At exactly 20:00 hours on Saturday the 1st of August, 2nd line Emergency Response Manager on duty, Geir Haakonsen, received a phone call from the duty doctor on board the West Phoenix. The patient who had been taken to shore to the hospital in Molde had tested positive for COVID-19, the doctor informed him.
Prior to being transported, the patient had been in close contact with several others on the rig — both on the day- and night shift.
This scenario was by no means unfamiliar. The Emergency Response Manager has a medical background. He was a key contributor to the contingency plans prepared for handling infection offshore, as well as the reception services onshore – including infection and quarantine hotels and related collaboration activities.
He also had experienced a similar situation earlier, when a suspected patient on an offshore installation had tested negative.
Within a short period of time, Neptune Energy’s entire emergency response organisation had been mobilised. Rig owner Seadrill and the Kristiansund municipality also mobilised their emergency resources – as did public and private health organisations.
“Who may need this information?”
On Wednesday 26th of August, OFFB and Neptune Energy invited other operators who are members of OFFB to share their experiences in a video meeting in Microsoft Teams. Together with Rolf Håkon Holmboe, Head of HSEQ Norway at Neptune Energy, Geir Haakonsen talked the participants through the incident, and the key learning points taken from it.
The aim of the meeting was to enable the other operators to better meet similar incidents which may occur.
Openness and the sharing of experiences are crucial elements in the emergency response collaboration which characterises membership of the OFFB.
Haakonsen calls attention to close dialogue, good communication and close collaboration during the incident. The key participants in its successful handling include the rig owner, the operator’s strategic 3rd line, logistics management, Kristiansund municipality, as well as public and private health resources.
“Even though we have contingency plans for various scenarios, these plans don’t provide an answer to everything. This incident shows that we also have to be able to improvise,” Haakonsen says, and points to the need for affirmative communication, clear tasks and unambiguous feedback on who, what, when and where.
“You also need to be proactive, and ask yourself: “Who may benefit from having this information?” says Haakonsen.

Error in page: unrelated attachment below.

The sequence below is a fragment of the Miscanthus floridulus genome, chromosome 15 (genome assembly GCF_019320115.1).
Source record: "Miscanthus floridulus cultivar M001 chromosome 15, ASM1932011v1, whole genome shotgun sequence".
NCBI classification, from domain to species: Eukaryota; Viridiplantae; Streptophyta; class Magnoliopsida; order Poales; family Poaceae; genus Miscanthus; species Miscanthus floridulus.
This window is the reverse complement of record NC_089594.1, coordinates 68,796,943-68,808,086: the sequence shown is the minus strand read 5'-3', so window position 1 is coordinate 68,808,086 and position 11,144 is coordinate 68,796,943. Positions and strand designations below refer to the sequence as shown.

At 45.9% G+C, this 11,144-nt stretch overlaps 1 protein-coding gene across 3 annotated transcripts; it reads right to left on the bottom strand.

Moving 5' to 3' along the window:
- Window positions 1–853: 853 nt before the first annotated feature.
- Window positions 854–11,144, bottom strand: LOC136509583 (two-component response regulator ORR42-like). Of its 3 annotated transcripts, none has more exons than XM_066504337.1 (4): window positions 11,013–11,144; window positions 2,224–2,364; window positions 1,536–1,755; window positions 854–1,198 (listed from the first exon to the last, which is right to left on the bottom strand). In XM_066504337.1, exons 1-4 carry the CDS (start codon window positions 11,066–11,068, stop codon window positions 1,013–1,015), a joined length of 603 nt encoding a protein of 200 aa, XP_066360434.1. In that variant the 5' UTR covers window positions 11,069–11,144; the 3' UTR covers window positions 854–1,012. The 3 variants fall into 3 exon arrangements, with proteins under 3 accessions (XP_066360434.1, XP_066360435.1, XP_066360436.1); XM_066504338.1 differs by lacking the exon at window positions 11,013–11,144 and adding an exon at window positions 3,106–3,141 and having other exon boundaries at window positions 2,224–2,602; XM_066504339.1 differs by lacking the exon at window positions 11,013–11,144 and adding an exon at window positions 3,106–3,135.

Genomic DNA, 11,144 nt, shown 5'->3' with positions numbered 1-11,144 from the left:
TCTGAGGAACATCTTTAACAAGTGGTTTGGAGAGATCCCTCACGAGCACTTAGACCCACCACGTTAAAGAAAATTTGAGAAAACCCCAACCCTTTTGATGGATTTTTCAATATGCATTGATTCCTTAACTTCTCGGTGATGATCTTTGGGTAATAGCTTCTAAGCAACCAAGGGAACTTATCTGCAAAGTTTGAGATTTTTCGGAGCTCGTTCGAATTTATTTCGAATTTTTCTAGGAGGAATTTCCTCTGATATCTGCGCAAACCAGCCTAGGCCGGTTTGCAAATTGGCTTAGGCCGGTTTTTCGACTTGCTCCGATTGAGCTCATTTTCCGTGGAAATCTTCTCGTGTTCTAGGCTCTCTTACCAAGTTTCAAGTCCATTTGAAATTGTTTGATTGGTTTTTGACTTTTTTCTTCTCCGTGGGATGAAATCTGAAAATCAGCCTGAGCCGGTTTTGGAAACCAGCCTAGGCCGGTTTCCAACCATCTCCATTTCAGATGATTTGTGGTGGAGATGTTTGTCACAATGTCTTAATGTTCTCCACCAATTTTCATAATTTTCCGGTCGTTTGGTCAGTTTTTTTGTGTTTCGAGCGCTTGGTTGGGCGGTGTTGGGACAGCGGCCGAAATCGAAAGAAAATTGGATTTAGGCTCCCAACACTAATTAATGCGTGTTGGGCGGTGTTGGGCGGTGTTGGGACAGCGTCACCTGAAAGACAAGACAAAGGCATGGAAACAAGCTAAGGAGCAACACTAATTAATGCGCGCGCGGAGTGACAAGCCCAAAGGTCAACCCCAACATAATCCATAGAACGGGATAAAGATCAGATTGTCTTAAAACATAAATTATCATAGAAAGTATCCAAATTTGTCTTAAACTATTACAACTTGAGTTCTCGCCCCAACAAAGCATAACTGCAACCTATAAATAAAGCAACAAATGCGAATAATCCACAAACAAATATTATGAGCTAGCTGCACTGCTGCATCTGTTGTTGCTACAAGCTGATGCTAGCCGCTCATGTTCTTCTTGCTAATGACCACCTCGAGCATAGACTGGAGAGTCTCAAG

Coordination and collaboration
The tracking of the infection was implemented immediately. By Sunday night, Neptune Energy already had COVID-19 testing equipment in place on the rig. The device was so new that its seal had not yet been broken.
127 people were on board the rig when the news of the infection was received on August the 1st. In the following days, three further cases were identified. All four infected patients were taken care of on shore and isolated by the Kristiansund municipality. 46 people who had been in close contact with those infected were quarantined in cabins on board the rig.
In addition, 15 people with non-critical tasks were transported to shore and quarantined.
Head of HSEQ Norway Rolf Håkon Holmboe of Neptune Energy travelled from Stavanger to Kristiansund to be there for the quarantined and isolated staff, and to facilitate the collaboration with the municipality and other company partners.
He praises the Kristiansund municipality for its good emergency response, and is pleased to see that Neptune Energy’s testing equipment – which takes an hour to analyse each sample – provides the same results as the samples analysed at the hospital in Molde.
The company has now purchased another testing machine. Both machines will be used to test personnel at Florø, before they travel offshore to Neptune’s installations. Hopefully, Neptune may be able to offer testing to other companies with helicopter departures from Florø.
“In our experience, training is good. But improvisation is a key ingredient in managing the unknown in situations like these. Handling COVID-19 cases offshore is also a big logistics exercise. Having a very operative logistics department to back you up is very good. They really have impressed me,” Holmboe says.
OFFB’s managing director Ole Jacob Haug praises Neptune Energy and OFFB’s other members for their willingness to share their experiences.
“After an incident, it’s easy to have the companies pass on what’s worked well and what could have been done better. The member companies collaborate well, and they share knowledge, both at regular meeting points like Fagforum and at events like this one,” says Haug.
“I’m a big fan of sharing knowledge quickly, through short séances such as this. And I will continue to facilitate for it to happen more often,” he says.